How do we modulate our emotions? Parametric fMRI reveals cortical midline structures as regions specifically involved in the processing of emotional valences

Alexander Heinzel, Felix Bermpohl, Robert Niese, Andrea Pfennig, Alvaro Pascual-Leone, Gottfried Schlaug, Georg Northoff

Research output: Contribution to journalArticle

71 Citations (Scopus)


One of the major problems in affective neuroscience of healthy subjects as well as of patients with emotional dysfunctions is to disentangle emotional core functions and non-emotional processes. Emotional valence is considered an emotional key process. The present study employed a parametric functional magnetic resonance imaging (fMRI) study to address this question. Thirteen healthy volunteers were scanned during emotional stimulus processing (International Affective Picture System). The presented pictures covered the entire range of emotional valences. The fMRI data were consecutively subjected to a preliminary categorical (valence-independent) and a detailed parametric analysis, the latter using individual valence ratings as regressor. The parametric analysis revealed a linear valence-dependent modulation of the BOLD signal in the orbito- and dorsomedial prefrontal cortex (OMPFC, DMPFC), medial parietal cortex (MPC), and insula. In addition, we observed that emotional valence exerts its effects predominantly via modulation of signal decreases. We conclude that the psychological concept of emotional valence may be related to neural processing in cortical midline regions.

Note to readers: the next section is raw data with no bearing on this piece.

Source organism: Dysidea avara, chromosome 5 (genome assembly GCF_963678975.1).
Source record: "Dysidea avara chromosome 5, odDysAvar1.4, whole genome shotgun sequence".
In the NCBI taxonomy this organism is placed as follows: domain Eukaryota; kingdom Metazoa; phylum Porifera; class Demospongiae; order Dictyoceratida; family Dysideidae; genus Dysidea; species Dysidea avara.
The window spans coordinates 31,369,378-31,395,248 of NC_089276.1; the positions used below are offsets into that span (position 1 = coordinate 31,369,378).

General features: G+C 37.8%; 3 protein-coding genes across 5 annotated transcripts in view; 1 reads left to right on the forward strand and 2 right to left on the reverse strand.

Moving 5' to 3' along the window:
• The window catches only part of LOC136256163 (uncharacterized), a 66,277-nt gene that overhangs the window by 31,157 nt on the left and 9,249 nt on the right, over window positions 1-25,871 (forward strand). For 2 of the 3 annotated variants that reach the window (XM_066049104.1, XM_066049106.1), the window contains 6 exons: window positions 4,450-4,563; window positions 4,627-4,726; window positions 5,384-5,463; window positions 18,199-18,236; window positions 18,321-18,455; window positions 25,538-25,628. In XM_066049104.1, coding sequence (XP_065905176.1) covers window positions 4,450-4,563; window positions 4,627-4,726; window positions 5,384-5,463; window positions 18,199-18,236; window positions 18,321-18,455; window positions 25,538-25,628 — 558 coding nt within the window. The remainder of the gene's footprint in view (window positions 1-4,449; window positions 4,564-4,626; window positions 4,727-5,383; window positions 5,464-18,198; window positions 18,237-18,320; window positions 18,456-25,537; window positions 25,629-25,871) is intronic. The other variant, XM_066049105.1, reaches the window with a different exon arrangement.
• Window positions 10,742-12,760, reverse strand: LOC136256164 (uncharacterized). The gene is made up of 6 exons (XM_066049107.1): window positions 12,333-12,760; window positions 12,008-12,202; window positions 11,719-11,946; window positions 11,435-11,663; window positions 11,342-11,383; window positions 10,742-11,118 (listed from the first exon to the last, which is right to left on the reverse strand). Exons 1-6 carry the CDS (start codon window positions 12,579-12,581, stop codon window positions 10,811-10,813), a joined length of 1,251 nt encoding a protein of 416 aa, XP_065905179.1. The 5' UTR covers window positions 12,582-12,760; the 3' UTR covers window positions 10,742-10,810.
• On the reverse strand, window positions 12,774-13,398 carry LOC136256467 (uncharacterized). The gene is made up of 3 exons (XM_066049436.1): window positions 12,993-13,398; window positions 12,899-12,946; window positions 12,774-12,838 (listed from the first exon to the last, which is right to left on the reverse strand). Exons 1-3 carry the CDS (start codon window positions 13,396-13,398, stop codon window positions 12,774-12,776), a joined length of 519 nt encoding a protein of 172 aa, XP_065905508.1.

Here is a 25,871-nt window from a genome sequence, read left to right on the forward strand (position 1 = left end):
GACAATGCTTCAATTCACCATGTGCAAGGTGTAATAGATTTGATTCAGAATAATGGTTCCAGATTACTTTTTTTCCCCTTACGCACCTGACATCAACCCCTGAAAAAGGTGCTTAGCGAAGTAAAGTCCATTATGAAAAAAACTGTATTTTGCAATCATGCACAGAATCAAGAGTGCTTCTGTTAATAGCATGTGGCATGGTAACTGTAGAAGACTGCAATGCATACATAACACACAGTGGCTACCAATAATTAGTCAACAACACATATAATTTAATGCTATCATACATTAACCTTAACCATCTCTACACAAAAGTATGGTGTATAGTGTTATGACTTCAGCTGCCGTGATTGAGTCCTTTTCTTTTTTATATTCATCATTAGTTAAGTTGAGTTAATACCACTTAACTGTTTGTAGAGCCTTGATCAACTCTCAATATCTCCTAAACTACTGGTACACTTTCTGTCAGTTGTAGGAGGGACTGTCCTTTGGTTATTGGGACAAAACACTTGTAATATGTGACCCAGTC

Original languageEnglish
Pages (from-to)348-358
Number of pages11
JournalCognitive Brain Research
Issue number1
Publication statusPublished - Sep 2005
Externally publishedYes



  • Baseline
  • Cortical midline region
  • Emotion
  • IAPS
  • Valence

ASJC Scopus subject areas

  • Behavioral Neuroscience
  • Cognitive Neuroscience
  • Experimental and Cognitive Psychology

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